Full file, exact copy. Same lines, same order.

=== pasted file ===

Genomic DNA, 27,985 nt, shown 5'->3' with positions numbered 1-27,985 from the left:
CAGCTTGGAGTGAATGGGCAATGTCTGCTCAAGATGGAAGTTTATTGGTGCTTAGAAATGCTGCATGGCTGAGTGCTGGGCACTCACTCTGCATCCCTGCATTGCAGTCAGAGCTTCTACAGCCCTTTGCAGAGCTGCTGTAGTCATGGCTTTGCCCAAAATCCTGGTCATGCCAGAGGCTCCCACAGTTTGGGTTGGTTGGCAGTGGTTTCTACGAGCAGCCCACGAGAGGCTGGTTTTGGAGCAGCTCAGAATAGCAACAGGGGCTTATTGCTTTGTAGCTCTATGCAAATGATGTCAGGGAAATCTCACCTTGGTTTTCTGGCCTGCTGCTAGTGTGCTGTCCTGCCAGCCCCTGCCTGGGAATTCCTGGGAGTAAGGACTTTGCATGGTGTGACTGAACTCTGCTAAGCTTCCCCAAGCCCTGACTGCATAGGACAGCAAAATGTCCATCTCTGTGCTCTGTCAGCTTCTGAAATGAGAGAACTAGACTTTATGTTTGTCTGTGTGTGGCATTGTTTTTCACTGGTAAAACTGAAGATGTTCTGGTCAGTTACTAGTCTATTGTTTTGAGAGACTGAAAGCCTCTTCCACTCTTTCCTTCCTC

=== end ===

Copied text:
Genomic DNA, 27,985 nt, shown 5'->3' with positions numbered 1-27,985 from the left:
CAGCTTGGAGTGAATGGGCAATGTCTGCTCAAGATGGAAGTTTATTGGTGCTTAGAAATGCTGCATGGCTGAGTGCTGGGCACTCACTCTGCATCCCTGCATTGCAGTCAGAGCTTCTACAGCCCTTTGCAGAGCTGCTGTAGTCATGGCTTTGCCCAAAATCCTGGTCATGCCAGAGGCTCCCACAGTTTGGGTTGGTTGGCAGTGGTTTCTACGAGCAGCCCACGAGAGGCTGGTTTTGGAGCAGCTCAGAATAGCAACAGGGGCTTATTGCTTTGTAGCTCTATGCAAATGATGTCAGGGAAATCTCACCTTGGTTTTCTGGCCTGCTGCTAGTGTGCTGTCCTGCCAGCCCCTGCCTGGGAATTCCTGGGAGTAAGGACTTTGCATGGTGTGACTGAACTCTGCTAAGCTTCCCCAAGCCCTGACTGCATAGGACAGCAAAATGTCCATCTCTGTGCTCTGTCAGCTTCTGAAATGAGAGAACTAGACTTTATGTTTGTCTGTGTGTGGCATTGTTTTTCACTGGTAAAACTGAAGATGTTCTGGTCAGTTACTAGTCTATTGTTTTGAGAGACTGAAAGCCTCTTCCACTCTTTCCTTCCTC